on Selected Poems: 1970-2005, by Floyd Skloot (Tupelo Press)
Through a stroke of good fortune, I was in Portland, Oregon on April 20 when Paulann Petersen hosted an event to celebrate the publication of Floyd Skloot’s Selected Poems. I’ve written at length on Skloot’s poetry in a Prairie Schooner review of Approximately Paradise (Tupelo, 2005), click here but now find some additional things to say, occasioned by the Selected itself and the reading he gave in Portland.
One earlier point I made is that many readers think of Skloot as the writer who got sick. Skloot has abetted this identity by writing with such illumination, intelligence and humor about his illness and its effect on his cognition and memory. The Publisher’s Weekly squib on the Selected says his work is known “for quiet warmth and mellifluous rhymes … peculiarly hard-won clarities,” apparently because his creativity is a win over impairment. In this view, the sweetness and formal niceties are end-products of some offstage battle with infirmity. Extend this misreading and you get, “Skloot’s demotic language and his focus on pathos will remind some readers of William Stafford, others of Ted Kooser.” But if Stafford and Kooser converse with you, Skloot modestly declaims. You could never answer him in his language, which is neither demotic nor hieratic. The poetry is a dual-fueled hybrid: what feeds the machine is constriction and freedom, failure to express and desire to speak in the sublime, respect for the seen and fascination with the imagined. The language, on its surface so calm and evenly toned, is a balancing trick. Although maintaining equilibrium, a physical challenge in Skloot’s immediate past, is most probably related (like everything else in his life) to this mode of art, Skloot’s preferences and habits long antecede his disabilities.
He loves to see the purple whorls of sage
in bloom, its knee-high woolly branches white
at noon, their stalked green leaves seeming to age
toward gray in the relentless summer light.
From his bed with its garden view he thinks
of bees that feed on sage to make a prized
honey, of sage juice for joint pain. He drinks
sage tea to prevent night sweats and to ease
his trembling, uses a wash of sage to soothe
sore gums and blacken graying hair. Nothing
helps, but he feels there is nothing to lose.
Burnt sage for the room, sage on scabs, smoking
sage cigarettes for his lungs, sage with roast
duck to cut the fat. He does not want to
live forever. What he wants is almost
more than he can say. A year, maybe two.
I can understand why one would say that Skloot has a “focus on pathos.” “Sage” depicts a pathetic situation. But pathos is of minor interest here. “Sage” is about an extendable solution even though “nothing helps.” One analog for sage is the poem’s applied form, a regimen of aural patterns that provides both shape and life to what is depicted. The man in the poem is like sage, “seeming to age / toward gray.” He loves to see sage in bloom; he loves to see himself with the prospect of continuing to live. Sage not only cuts the duck fat; it absorbs the undercurrent of desperation – and the drippings of pathos.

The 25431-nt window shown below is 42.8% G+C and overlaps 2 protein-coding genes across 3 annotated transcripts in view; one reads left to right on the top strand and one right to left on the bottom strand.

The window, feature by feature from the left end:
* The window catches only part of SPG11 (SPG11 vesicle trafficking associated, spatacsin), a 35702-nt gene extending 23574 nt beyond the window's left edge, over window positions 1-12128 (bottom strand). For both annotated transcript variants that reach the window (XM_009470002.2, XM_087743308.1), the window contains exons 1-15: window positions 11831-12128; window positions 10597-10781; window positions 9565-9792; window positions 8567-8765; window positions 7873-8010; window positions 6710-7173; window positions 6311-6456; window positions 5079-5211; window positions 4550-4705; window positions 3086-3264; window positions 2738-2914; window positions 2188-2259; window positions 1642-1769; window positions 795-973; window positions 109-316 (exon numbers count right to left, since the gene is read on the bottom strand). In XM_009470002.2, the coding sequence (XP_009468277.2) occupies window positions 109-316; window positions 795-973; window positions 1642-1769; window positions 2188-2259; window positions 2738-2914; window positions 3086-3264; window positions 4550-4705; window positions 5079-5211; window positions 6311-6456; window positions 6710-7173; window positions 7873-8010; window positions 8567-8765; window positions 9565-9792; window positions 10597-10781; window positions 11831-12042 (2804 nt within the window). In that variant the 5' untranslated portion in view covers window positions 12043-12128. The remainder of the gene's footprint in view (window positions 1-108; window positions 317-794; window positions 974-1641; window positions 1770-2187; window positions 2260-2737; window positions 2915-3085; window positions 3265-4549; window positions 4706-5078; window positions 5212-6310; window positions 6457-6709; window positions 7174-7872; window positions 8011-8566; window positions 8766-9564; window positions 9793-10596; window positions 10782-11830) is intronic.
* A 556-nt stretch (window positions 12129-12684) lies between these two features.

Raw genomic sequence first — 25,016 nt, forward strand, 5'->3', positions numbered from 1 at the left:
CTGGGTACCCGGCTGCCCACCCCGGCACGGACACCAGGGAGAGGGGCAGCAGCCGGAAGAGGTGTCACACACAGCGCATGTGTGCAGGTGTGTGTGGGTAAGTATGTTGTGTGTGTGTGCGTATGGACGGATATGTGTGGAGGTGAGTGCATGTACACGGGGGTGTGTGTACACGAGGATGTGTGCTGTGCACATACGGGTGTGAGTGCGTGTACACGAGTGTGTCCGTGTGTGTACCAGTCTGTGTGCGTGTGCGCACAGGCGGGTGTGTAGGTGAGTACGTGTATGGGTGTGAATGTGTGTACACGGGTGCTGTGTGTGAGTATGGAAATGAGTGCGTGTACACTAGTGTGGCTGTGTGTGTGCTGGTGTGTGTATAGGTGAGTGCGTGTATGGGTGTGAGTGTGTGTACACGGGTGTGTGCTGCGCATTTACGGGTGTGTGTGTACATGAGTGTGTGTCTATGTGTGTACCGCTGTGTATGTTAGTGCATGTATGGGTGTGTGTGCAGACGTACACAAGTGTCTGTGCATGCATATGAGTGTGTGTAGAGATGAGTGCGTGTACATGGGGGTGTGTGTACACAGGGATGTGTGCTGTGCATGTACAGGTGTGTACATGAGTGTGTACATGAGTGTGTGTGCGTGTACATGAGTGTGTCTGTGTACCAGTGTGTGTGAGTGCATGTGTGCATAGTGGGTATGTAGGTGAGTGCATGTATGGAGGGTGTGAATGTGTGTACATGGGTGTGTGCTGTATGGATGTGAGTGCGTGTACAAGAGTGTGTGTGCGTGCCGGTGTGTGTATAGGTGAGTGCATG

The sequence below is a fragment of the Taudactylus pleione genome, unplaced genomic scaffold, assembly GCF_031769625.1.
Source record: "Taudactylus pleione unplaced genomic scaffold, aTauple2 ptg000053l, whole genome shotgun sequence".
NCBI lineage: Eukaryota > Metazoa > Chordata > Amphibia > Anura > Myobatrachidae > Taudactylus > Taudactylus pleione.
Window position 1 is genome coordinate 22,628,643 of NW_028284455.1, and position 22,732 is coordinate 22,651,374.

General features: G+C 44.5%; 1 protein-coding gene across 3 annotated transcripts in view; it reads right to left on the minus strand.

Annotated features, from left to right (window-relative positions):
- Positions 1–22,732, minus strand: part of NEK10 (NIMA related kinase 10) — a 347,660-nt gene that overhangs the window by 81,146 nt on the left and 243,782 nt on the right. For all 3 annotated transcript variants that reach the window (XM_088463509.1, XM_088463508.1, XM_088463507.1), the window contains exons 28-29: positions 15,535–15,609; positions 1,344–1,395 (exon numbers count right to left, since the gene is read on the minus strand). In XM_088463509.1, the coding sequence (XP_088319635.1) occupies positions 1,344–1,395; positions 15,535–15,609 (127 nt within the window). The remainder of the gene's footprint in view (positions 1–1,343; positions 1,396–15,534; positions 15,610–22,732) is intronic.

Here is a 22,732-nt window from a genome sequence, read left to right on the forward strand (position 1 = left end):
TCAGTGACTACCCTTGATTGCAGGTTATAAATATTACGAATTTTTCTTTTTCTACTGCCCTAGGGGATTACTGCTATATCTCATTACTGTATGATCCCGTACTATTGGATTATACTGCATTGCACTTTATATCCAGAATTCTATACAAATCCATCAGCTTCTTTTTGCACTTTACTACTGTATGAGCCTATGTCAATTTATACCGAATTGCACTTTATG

Listening to Skloot read, I heard the narrative threads running through the poems, and the seamlessness of the speeches, above the end-rhymes and metric patterns. For Skloot, formal solutions aren’t hurdles he puts in his way to prove he can leap. They act more like guarantors of sanity (meaning not rationality, since Skloot often entertains the irrational, but recognition).
“By the age of twenty-one, I not only had a brain wired for over-response to stress, I had a brain damaged by its steady exposure to the neurochemicals associated with that response,” he wrote in “The Painstaking Historian,” an essay in his collection In the Shadow of Memory (Nebraska, 2003). Whatever drives this man to erect a healthy, balanced mythic self in his writing has little to do directly with the illness he contracted in late late 1980s. The illness provided a useful context (which Skloot has played out in poetry, essays, novels, and even book reviews). The deeper dynamics call out cannily from the poems.
Selected Poems: 1970-2005 represents work from Skloot’s five collections. The first, Music Appreciation, not published until 1994, was preceded by several chapbooks and years of magazine publication. Then The Evening Light (Story Line Press) and The Fiddler’s Trance (Bucknell) both appeared in 2001, because of a long delay in the publication of the former. Although The End of Dreams (LSU, 2006) includes work written before the poems in Approximately Paradise (Tupelo, 2005), it was accepted for publication by LSU in 2002.
THE FIDDLER’S TRANCE
The air above Vitebsk was filled with Jews
gassed green. From the synagogues and orchards,
rubble of butcher shops, from crushed forges,
charred barns, and wooden huts rose the blues
and blazing yellows of the world to come.
Red footprints racing nowhere across snow
were chased by spirals of dark fire that no
one saw in time. Every bird was struck dumb
by dawn. Chagall remembered the future
before ever leaving home. Yet he knew
song was possible. Whatever was true
about the sound of light, he would picture
one lonely fiddler looming and entranced
to find himself the center of a dance.
Art is recovery. Or for Skloot, the discovery that recovery is possible. He has re-wired himself to find thriving prototypes, assurances, hope. This is the sweet stuff. But it is triggered by something else that runs through – and informs the shape of -- this remarkable collection of poems. With Selected Poems, Floyd Skloot now finds himself, surprisingly, in the center of what often seemed impossible.
[Published April 2008, 158 pp., $21.50]